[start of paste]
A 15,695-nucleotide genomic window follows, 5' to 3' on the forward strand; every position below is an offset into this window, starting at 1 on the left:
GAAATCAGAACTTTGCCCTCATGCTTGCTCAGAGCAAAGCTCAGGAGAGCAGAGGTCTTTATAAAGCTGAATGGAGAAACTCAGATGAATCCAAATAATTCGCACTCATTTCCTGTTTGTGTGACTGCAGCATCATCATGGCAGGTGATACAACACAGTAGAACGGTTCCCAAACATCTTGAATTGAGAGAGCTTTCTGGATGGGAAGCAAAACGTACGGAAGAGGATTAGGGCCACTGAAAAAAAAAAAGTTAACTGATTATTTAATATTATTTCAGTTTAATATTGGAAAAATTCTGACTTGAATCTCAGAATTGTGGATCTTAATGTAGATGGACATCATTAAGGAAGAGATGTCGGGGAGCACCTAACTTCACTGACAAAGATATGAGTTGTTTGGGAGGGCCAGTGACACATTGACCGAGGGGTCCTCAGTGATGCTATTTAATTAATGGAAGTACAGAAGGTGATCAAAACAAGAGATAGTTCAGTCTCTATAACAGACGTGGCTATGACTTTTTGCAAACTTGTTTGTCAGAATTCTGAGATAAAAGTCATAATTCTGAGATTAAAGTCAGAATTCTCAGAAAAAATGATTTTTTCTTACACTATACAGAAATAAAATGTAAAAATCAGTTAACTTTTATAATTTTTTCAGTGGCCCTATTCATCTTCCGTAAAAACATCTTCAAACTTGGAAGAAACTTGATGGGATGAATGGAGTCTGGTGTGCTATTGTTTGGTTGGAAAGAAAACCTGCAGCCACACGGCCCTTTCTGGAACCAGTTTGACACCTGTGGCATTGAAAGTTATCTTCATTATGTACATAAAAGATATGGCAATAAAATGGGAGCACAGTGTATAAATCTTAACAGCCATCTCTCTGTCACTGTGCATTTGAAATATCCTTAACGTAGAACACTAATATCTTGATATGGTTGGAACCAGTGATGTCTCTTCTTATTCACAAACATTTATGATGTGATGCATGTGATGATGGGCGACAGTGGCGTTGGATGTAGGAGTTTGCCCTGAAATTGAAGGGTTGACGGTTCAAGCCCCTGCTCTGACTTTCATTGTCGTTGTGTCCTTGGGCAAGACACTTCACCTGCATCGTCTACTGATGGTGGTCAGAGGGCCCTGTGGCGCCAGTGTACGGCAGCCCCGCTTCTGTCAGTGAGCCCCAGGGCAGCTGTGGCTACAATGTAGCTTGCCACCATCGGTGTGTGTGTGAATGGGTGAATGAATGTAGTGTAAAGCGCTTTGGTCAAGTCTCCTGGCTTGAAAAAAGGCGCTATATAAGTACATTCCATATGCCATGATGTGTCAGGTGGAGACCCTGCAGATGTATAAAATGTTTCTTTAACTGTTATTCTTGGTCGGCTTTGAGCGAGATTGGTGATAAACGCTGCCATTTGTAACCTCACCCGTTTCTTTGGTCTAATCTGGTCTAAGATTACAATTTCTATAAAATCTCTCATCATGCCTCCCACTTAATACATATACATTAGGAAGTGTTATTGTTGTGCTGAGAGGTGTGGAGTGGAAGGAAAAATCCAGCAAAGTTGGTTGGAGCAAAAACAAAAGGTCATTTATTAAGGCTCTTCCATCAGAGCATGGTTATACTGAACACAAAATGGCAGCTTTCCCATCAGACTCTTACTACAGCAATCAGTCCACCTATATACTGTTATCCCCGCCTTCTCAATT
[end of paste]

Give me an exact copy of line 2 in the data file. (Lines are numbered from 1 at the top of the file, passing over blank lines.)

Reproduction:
GAAATCAGAACTTTGCCCTCATGCTTGCTCAGAGCAAAGCTCAGGAGAGCAGAGGTCTTTATAAAGCTGAATGGAGAAACTCAGATGAATCCAAATAATTCGCACTCATTTCCTGTTTGTGTGACTGCAGCATCATCATGGCAGGTGATACAACACAGTAGAACGGTTCCCAAACATCTTGAATTGAGAGAGCTTTCTGGATGGGAAGCAAAACGTACGGAAGAGGATTAGGGCCACTGAAAAAAAAAAAGTTAACTGATTATTTAATATTATTTCAGTTTAATATTGGAAAAATTCTGACTTGAATCTCAGAATTGTGGATCTTAATGTAGATGGACATCATTAAGGAAGAGATGTCGGGGAGCACCTAACTTCACTGACAAAGATATGAGTTGTTTGGGAGGGCCAGTGACACATTGACCGAGGGGTCCTCAGTGATGCTATTTAATTAATGGAAGTACAGAAGGTGATCAAAACAAGAGATAGTTCAGTCTCTATAACAGACGTGGCTATGACTTTTTGCAAACTTGTTTGTCAGAATTCTGAGATAAAAGTCATAATTCTGAGATTAAAGTCAGAATTCTCAGAAAAAATGATTTTTTCTTACACTATACAGAAATAAAATGTAAAAATCAGTTAACTTTTATAATTTTTTCAGTGGCCCTATTCATCTTCCGTAAAAACATCTTCAAACTTGGAAGAAACTTGATGGGATGAATGGAGTCTGGTGTGCTATTGTTTGGTTGGAAAGAAAACCTGCAGCCACACGGCCCTTTCTGGAACCAGTTTGACACCTGTGGCATTGAAAGTTATCTTCATTATGTACATAAAAGATATGGCAATAAAATGGGAGCACAGTGTATAAATCTTAACAGCCATCTCTCTGTCACTGTGCATTTGAAATATCCTTAACGTAGAACACTAATATCTTGATATGGTTGGAACCAGTGATGTCTCTTCTTATTCACAAACATTTATGATGTGATGCATGTGATGATGGGCGACAGTGGCGTTGGATGTAGGAGTTTGCCCTGAAATTGAAGGGTTGACGGTTCAAGCCCCTGCTCTGACTTTCATTGTCGTTGTGTCCTTGGGCAAGACACTTCACCTGCATCGTCTACTGATGGTGGTCAGAGGGCCCTGTGGCGCCAGTGTACGGCAGCCCCGCTTCTGTCAGTGAGCCCCAGGGCAGCTGTGGCTACAATGTAGCTTGCCACCATCGGTGTGTGTGTGAATGGGTGAATGAATGTAGTGTAAAGCGCTTTGGTCAAGTCTCCTGGCTTGAAAAAAGGCGCTATATAAGTACATTCCATATGCCATGATGTGTCAGGTGGAGACCCTGCAGATGTATAAAATGTTTCTTTAACTGTTATTCTTGGTCGGCTTTGAGCGAGATTGGTGATAAACGCTGCCATTTGTAACCTCACCCGTTTCTTTGGTCTAATCTGGTCTAAGATTACAATTTCTATAAAATCTCTCATCATGCCTCCCACTTAATACATATACATTAGGAAGTGTTATTGTTGTGCTGAGAGGTGTGGAGTGGAAGGAAAAATCCAGCAAAGTTGGTTGGAGCAAAAACAAAAGGTCATTTATTAAGGCTCTTCCATCAGAGCATGGTTATACTGAACACAAAATGGCAGCTTTCCCATCAGACTCTTACTACAGCAATCAGTCCACCTATATACTGTTATCCCCGCCTTCTCAATT